Excerpts from a seminar by Kevin Pike & Terry Theise “Champagne is on the verge of profound change. There is a growing realization in the region that its viticulture has become slovenly and the subtleties of its terroir have been neglected. The era of great growers and great vineyards is just beginning.” —The New France, Andrew Jefford, 2002
The Champagne region in France is dominated by a handful of brand names. These négoçiants and coopératives produce 80% of the total output in Champagne, yet they only own 12% of the vineyards. They may, by law, purchase as much of their grapes or pressed juice or already made sparking wine (known as sur-lattes) as they wish from all over the region. They bring to market a mass produced commodity - the most successful processed agricultural product in human history - a Champagne made in a “house style.” This is a sparkling wine made in a highly interventionist and formulaic way with swift pressing, extensive use of chaptalization, acidiﬁcation, cultured yeast strains, enzymes, nitrogenous yeast nutrients and rapid temperature controlled fermentations. They produce many millions of cases annually. By contrast, Small Growers, or “récoltant-manipulants,” may purchase only 5% of their fruit and handcraft their limited quantities of Champagne from individual villages and parcels where the inherent qualities of the vineyards imprint themselves into the wines. These winemakers are brave souls in an industrialized age: growing, crafting and bottling their own Champagne, offering it to the world as their life’s work. They deserve your support. Problem: There’s only one “Champagne” While Champagne consists of one AOC it is one of the largest in France, totaling 34,000 hectares (84,000 acres). Of these, 31,000 hectares are planted in over 300 villages and spread over three Départments (“States”). Consider that the Côte d’Or in Burgundy has over 110 AOCs for 8,450 hectares. Solution: Discover the Regions and Villages Familiarize yourself with the ﬁve sub-regions already present: • • • • • Côte des Blancs (96% Chardonnay, 3% Pinot Noir, 1% Meunier) Vallée de la Marne (63% Meunier, 27% Pinot Noir, 10% Chardonnay) Montagne de Reims (56% Pinot Noir, 28% Chardonnay, 16% Meunier) Côte de Sézanne (developing fast, now mostly Chardonnay but Pinot Noir being planted) Côte des Bars (also known as the Aube, 65 % of the region, lower quality, lots of quantity).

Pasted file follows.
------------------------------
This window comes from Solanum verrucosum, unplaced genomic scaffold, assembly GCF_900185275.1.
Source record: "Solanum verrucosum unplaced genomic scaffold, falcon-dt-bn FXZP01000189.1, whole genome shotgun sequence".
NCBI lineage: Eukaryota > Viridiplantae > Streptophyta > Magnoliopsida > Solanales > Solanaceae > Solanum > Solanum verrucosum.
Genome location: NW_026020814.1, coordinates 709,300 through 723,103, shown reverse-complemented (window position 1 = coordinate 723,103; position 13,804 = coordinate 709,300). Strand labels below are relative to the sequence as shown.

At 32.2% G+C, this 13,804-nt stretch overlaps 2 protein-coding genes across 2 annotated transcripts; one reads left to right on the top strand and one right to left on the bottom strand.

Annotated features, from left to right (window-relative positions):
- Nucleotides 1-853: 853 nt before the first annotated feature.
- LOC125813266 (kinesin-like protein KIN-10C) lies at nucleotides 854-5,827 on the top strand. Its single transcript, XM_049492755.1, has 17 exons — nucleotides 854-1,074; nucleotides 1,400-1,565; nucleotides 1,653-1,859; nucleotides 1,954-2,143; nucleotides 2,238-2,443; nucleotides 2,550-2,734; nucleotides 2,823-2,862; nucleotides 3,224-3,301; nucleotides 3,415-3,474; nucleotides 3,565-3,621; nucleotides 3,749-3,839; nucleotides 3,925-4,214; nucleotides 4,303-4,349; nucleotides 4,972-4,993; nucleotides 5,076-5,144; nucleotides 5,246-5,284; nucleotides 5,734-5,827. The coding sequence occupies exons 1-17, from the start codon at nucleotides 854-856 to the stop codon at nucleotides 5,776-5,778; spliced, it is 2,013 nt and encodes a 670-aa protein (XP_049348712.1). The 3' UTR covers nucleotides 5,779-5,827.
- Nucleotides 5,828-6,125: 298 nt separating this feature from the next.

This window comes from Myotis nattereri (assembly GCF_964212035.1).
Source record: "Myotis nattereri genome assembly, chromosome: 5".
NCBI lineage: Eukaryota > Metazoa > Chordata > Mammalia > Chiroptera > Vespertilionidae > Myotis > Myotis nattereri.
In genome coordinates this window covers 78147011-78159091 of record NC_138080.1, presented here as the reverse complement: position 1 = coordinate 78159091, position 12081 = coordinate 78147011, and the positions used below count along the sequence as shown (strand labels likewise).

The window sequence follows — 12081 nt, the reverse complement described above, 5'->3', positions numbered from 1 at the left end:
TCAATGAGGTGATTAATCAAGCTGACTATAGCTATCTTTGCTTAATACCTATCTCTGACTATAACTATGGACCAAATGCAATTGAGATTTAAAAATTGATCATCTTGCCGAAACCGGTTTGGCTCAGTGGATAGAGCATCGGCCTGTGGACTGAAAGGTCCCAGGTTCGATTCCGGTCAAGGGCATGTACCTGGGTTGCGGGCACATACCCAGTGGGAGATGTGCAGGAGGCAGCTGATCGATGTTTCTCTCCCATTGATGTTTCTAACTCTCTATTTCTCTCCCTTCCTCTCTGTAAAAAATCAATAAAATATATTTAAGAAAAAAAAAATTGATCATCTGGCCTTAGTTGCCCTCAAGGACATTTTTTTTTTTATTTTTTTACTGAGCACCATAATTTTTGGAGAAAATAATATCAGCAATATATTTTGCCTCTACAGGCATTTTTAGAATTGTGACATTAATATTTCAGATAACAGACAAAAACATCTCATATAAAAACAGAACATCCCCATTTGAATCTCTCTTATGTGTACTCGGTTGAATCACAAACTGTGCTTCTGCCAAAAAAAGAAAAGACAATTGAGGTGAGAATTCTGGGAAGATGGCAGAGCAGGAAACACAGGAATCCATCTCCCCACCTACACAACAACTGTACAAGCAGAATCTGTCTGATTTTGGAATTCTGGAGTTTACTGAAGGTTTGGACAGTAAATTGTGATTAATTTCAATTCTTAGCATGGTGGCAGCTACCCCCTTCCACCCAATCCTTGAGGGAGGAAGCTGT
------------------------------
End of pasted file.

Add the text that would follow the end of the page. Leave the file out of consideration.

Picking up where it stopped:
Look for the differences in style between the regions. Also use the designations already in place for Premier and Grand Cru villages. We can start learning the differences between the Grand Crus of Avize, Tours-sur-Marne and Ambonnay. Think of it as similar to the Burgundy hierarchy, with “Champagne” being similar to “Bourgogne”, the sub-regions like “Côte des Blancs” similar to “Côte de Beaune” level, and the Premier and Grand Cru villages similar to the great names of Burgundy, like “Volnay” and “Gevrey-Chambertin”.
Map of Champagne
Grand Cru Premier Cru Côte des Blancs Montagne de Reims Vallée de la Marne www.sk urnikwines.com
Problem: Quantity, not quality in the vineyard MYTH – Grapes for Champagne should be picked early to retain acidity, which is need for quality bubble production. REALITY – Picking early is ﬁnancially beneﬁcial to both the growers and producers. Each vintage, the local government sets the date on which harvest can begin, and the price per must weight that will be paid. Quality only enters the formula in a limited fashion, in that prices set for grapes from the best “Grand Cru” villages are higher than those for “Premier Cru” villages, which in turn are higher than those of all other villages. Even given these “quality” designations, it is still only must weight that matters ﬁnancially. Hence, the growers who sell their grapes to the houses and cooperatives prefer to pick as early as possible when the grapes are under-ripe, but at their highest must weight. Then the houses and